Worlds Apart: Why Poverty Persists in Rural America Book Report
In her book, Worlds Apart, Cynthia Duncan lays out her objectives with the title and again in the preface when she asks, “Why do some families stay mired in poverty generation after generation, and why are some regions of the country chronically poor and depressed?” To answer these questions is obviously a rather ambitious goal, but Duncan does well to establish a means by which to analyze the issues. During the early 1990’s she spent five years conducting interviews with around 350 individuals and surveying statistical data from three rural communities across the country. She gives us personal accounts and direct quotes form residents in these towns and she connects their experiences to the larger socioeconomic and historical contexts. She vividly paints the pictures for us, what life is really like in these somewhat forgotten regions of America. We get a real sense of the larger stories that are taking place in the towns as she interviews various individuals from regular struggling people, to the major business and political players. The success in her style is how she ties the stories together and shows us the commonalities so that we get a good sense of the larger narrative that is taking place in these areas.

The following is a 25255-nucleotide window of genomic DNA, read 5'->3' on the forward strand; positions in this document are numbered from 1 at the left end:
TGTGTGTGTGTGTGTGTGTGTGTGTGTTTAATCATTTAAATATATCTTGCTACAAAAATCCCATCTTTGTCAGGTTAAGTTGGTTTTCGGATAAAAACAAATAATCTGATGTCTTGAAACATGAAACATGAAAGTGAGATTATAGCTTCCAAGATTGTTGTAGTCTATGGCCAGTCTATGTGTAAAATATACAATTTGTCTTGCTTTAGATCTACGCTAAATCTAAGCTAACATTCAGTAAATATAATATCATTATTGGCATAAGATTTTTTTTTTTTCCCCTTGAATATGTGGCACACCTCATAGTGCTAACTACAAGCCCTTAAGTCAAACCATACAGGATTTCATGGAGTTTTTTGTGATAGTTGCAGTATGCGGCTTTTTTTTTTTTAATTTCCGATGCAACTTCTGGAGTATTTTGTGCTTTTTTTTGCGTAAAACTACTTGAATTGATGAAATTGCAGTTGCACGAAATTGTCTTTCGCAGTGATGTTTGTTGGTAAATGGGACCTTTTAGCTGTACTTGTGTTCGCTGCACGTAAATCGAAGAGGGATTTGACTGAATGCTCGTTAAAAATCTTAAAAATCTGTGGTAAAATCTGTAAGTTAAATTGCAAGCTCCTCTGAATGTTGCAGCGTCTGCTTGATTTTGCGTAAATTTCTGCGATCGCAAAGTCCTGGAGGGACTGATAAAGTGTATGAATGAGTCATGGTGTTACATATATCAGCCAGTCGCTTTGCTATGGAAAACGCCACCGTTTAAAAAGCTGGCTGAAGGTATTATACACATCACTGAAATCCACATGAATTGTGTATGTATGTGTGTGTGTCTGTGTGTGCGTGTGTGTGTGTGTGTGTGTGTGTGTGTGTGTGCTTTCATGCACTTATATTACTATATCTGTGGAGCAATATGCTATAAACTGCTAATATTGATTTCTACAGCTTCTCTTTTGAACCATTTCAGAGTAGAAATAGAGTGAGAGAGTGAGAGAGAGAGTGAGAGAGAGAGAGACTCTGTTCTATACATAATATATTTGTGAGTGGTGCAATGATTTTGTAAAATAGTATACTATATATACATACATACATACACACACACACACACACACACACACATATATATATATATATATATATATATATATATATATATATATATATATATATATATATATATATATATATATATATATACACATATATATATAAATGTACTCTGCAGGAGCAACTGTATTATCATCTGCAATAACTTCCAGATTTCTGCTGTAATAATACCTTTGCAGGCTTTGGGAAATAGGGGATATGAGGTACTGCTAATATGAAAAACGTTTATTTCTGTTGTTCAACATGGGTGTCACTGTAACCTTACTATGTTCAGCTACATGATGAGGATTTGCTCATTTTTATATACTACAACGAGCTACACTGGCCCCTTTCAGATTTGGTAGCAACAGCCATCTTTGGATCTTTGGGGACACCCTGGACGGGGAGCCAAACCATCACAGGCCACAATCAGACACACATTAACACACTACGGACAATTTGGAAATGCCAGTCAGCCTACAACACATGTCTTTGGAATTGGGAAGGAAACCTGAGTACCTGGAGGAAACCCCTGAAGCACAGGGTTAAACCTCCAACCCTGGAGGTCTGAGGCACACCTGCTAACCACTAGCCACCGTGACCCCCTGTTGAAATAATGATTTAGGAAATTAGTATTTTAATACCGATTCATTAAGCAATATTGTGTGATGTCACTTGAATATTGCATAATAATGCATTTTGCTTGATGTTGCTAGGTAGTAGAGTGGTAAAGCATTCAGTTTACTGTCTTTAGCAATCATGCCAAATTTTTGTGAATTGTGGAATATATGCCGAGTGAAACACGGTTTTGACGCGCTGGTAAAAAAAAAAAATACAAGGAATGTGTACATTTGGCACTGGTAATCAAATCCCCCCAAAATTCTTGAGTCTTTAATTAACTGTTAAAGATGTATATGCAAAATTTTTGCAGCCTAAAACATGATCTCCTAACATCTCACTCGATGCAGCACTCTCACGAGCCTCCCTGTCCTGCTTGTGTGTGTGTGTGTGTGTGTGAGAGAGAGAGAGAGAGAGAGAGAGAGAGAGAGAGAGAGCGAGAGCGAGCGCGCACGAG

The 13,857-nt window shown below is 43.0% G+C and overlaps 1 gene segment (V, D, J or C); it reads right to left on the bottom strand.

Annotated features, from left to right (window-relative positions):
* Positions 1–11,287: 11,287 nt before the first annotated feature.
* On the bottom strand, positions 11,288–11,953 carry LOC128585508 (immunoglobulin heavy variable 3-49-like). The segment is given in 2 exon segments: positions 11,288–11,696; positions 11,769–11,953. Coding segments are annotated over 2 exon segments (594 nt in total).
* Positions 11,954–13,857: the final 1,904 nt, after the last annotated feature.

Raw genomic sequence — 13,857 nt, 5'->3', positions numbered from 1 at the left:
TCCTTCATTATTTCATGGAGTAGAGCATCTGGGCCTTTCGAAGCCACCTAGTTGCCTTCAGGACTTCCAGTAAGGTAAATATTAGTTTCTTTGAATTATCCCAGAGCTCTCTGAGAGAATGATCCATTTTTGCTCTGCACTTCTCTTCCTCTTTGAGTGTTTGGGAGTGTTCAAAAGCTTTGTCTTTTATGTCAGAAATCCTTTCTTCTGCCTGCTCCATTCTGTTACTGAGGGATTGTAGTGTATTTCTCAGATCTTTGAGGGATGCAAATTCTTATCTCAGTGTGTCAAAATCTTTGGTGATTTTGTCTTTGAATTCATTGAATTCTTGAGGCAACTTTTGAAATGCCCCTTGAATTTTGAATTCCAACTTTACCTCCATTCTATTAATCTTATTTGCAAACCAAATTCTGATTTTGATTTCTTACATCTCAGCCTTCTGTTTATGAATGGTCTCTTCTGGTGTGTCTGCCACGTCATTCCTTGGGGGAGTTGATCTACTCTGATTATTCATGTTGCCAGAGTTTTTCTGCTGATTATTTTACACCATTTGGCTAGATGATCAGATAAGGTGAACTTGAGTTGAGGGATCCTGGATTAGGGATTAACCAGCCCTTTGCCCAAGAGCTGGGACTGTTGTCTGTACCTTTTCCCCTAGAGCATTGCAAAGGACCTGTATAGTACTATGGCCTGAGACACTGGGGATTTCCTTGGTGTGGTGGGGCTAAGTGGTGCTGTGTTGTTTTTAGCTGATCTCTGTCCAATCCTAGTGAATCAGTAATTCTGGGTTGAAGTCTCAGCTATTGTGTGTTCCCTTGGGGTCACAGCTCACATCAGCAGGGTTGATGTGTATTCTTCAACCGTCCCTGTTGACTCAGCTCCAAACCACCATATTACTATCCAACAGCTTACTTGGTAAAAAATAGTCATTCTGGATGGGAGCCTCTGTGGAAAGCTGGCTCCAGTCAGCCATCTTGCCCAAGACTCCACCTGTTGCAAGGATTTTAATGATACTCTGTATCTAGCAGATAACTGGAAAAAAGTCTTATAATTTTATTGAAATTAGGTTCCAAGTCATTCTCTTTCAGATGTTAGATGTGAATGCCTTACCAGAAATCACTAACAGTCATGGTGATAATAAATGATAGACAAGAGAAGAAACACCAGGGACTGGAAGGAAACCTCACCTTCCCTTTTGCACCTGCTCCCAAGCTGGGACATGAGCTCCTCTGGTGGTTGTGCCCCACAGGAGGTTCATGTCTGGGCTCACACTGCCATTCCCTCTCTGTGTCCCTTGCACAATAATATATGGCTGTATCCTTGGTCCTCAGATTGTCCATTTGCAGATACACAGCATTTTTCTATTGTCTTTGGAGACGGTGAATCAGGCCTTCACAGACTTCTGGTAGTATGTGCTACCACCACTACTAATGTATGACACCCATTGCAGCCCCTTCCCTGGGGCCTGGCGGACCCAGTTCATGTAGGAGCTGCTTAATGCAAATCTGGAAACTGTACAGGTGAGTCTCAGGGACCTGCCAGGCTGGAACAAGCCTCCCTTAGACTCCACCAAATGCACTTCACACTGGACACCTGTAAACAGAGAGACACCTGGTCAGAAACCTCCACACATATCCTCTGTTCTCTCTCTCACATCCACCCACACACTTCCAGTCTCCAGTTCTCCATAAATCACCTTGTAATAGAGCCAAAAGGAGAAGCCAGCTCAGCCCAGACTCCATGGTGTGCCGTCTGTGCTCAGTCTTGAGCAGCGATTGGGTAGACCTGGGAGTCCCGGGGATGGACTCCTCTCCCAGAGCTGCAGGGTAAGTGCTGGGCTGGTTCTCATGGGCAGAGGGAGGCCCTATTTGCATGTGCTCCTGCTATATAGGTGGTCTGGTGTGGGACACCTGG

To protect the anonymity of those whose stories are told, she changes the names of the towns and the people in them. And she disguises the data that is displayed by averaging all the county statistics with a neighboring county so that they do reflect the area studied, but one would be hard pressed to figure out the actual locations. The regions she studied include a small mining town somewhere in the Appalachian Mountains of eastern Kentucky or southern West Virginia she calls Blackwell, a rural plantation community in the Mississippi Delta region called Dahlia, and a New England mill town located somewhere in northern Maine or New Hampshire, Gray Mountain.
The book opens with...